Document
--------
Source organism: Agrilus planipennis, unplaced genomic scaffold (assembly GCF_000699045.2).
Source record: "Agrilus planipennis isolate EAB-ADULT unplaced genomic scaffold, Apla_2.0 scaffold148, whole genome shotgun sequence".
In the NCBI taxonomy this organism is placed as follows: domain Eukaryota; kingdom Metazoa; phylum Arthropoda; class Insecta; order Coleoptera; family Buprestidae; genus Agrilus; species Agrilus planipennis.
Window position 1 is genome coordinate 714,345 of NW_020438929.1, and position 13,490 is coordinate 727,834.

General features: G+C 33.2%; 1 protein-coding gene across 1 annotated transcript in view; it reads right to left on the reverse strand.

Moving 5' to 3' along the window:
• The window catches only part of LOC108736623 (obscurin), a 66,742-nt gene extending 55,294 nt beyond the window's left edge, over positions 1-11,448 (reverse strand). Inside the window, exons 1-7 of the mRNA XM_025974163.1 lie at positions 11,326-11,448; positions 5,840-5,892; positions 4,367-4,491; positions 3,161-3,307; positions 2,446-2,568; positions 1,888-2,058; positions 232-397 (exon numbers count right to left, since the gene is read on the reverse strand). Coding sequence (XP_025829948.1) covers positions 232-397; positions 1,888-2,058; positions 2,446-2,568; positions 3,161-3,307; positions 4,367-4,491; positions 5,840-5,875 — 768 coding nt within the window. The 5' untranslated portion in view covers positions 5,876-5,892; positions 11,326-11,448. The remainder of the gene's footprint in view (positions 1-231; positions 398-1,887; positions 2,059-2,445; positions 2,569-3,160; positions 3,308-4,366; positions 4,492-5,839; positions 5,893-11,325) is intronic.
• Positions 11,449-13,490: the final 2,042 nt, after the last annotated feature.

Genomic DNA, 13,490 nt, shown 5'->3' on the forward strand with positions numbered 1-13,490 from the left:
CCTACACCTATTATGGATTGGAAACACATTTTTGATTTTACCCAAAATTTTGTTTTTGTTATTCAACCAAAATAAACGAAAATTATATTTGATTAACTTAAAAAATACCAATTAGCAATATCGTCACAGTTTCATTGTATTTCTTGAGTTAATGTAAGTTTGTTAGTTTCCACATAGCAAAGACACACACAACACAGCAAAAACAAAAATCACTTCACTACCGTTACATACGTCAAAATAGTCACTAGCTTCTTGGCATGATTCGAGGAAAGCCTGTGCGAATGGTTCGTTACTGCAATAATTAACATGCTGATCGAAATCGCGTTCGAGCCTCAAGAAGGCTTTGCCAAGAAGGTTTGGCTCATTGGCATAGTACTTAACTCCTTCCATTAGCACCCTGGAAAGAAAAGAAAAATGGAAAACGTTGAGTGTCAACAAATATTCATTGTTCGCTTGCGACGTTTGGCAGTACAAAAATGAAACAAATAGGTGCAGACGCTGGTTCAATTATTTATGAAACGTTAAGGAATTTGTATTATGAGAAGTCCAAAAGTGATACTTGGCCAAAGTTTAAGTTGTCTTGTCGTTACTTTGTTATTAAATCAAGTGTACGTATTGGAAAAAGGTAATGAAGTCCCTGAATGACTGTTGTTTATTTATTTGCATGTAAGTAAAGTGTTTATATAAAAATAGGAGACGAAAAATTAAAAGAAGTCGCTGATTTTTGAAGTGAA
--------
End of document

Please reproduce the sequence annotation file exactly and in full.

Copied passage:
Source organism: Agrilus planipennis, unplaced genomic scaffold (assembly GCF_000699045.2).
Source record: "Agrilus planipennis isolate EAB-ADULT unplaced genomic scaffold, Apla_2.0 scaffold148, whole genome shotgun sequence".
In the NCBI taxonomy this organism is placed as follows: domain Eukaryota; kingdom Metazoa; phylum Arthropoda; class Insecta; order Coleoptera; family Buprestidae; genus Agrilus; species Agrilus planipennis.
Window position 1 is genome coordinate 714,345 of NW_020438929.1, and position 13,490 is coordinate 727,834.

General features: G+C 33.2%; 1 protein-coding gene across 1 annotated transcript in view; it reads right to left on the reverse strand.

Moving 5' to 3' along the window:
• The window catches only part of LOC108736623 (obscurin), a 66,742-nt gene extending 55,294 nt beyond the window's left edge, over positions 1-11,448 (reverse strand). Inside the window, exons 1-7 of the mRNA XM_025974163.1 lie at positions 11,326-11,448; positions 5,840-5,892; positions 4,367-4,491; positions 3,161-3,307; positions 2,446-2,568; positions 1,888-2,058; positions 232-397 (exon numbers count right to left, since the gene is read on the reverse strand). Coding sequence (XP_025829948.1) covers positions 232-397; positions 1,888-2,058; positions 2,446-2,568; positions 3,161-3,307; positions 4,367-4,491; positions 5,840-5,875 — 768 coding nt within the window. The 5' untranslated portion in view covers positions 5,876-5,892; positions 11,326-11,448. The remainder of the gene's footprint in view (positions 1-231; positions 398-1,887; positions 2,059-2,445; positions 2,569-3,160; positions 3,308-4,366; positions 4,492-5,839; positions 5,893-11,325) is intronic.
• Positions 11,449-13,490: the final 2,042 nt, after the last annotated feature.

Genomic DNA, 13,490 nt, shown 5'->3' on the forward strand with positions numbered 1-13,490 from the left:
CCTACACCTATTATGGATTGGAAACACATTTTTGATTTTACCCAAAATTTTGTTTTTGTTATTCAACCAAAATAAACGAAAATTATATTTGATTAACTTAAAAAATACCAATTAGCAATATCGTCACAGTTTCATTGTATTTCTTGAGTTAATGTAAGTTTGTTAGTTTCCACATAGCAAAGACACACACAACACAGCAAAAACAAAAATCACTTCACTACCGTTACATACGTCAAAATAGTCACTAGCTTCTTGGCATGATTCGAGGAAAGCCTGTGCGAATGGTTCGTTACTGCAATAATTAACATGCTGATCGAAATCGCGTTCGAGCCTCAAGAAGGCTTTGCCAAGAAGGTTTGGCTCATTGGCATAGTACTTAACTCCTTCCATTAGCACCCTGGAAAGAAAAGAAAAATGGAAAACGTTGAGTGTCAACAAATATTCATTGTTCGCTTGCGACGTTTGGCAGTACAAAAATGAAACAAATAGGTGCAGACGCTGGTTCAATTATTTATGAAACGTTAAGGAATTTGTATTATGAGAAGTCCAAAAGTGATACTTGGCCAAAGTTTAAGTTGTCTTGTCGTTACTTTGTTATTAAATCAAGTGTACGTATTGGAAAAAGGTAATGAAGTCCCTGAATGACTGTTGTTTATTTATTTGCATGTAAGTAAAGTGTTTATATAAAAATAGGAGACGAAAAATTAAAAGAAGTCGCTGATTTTTGAAGTGAA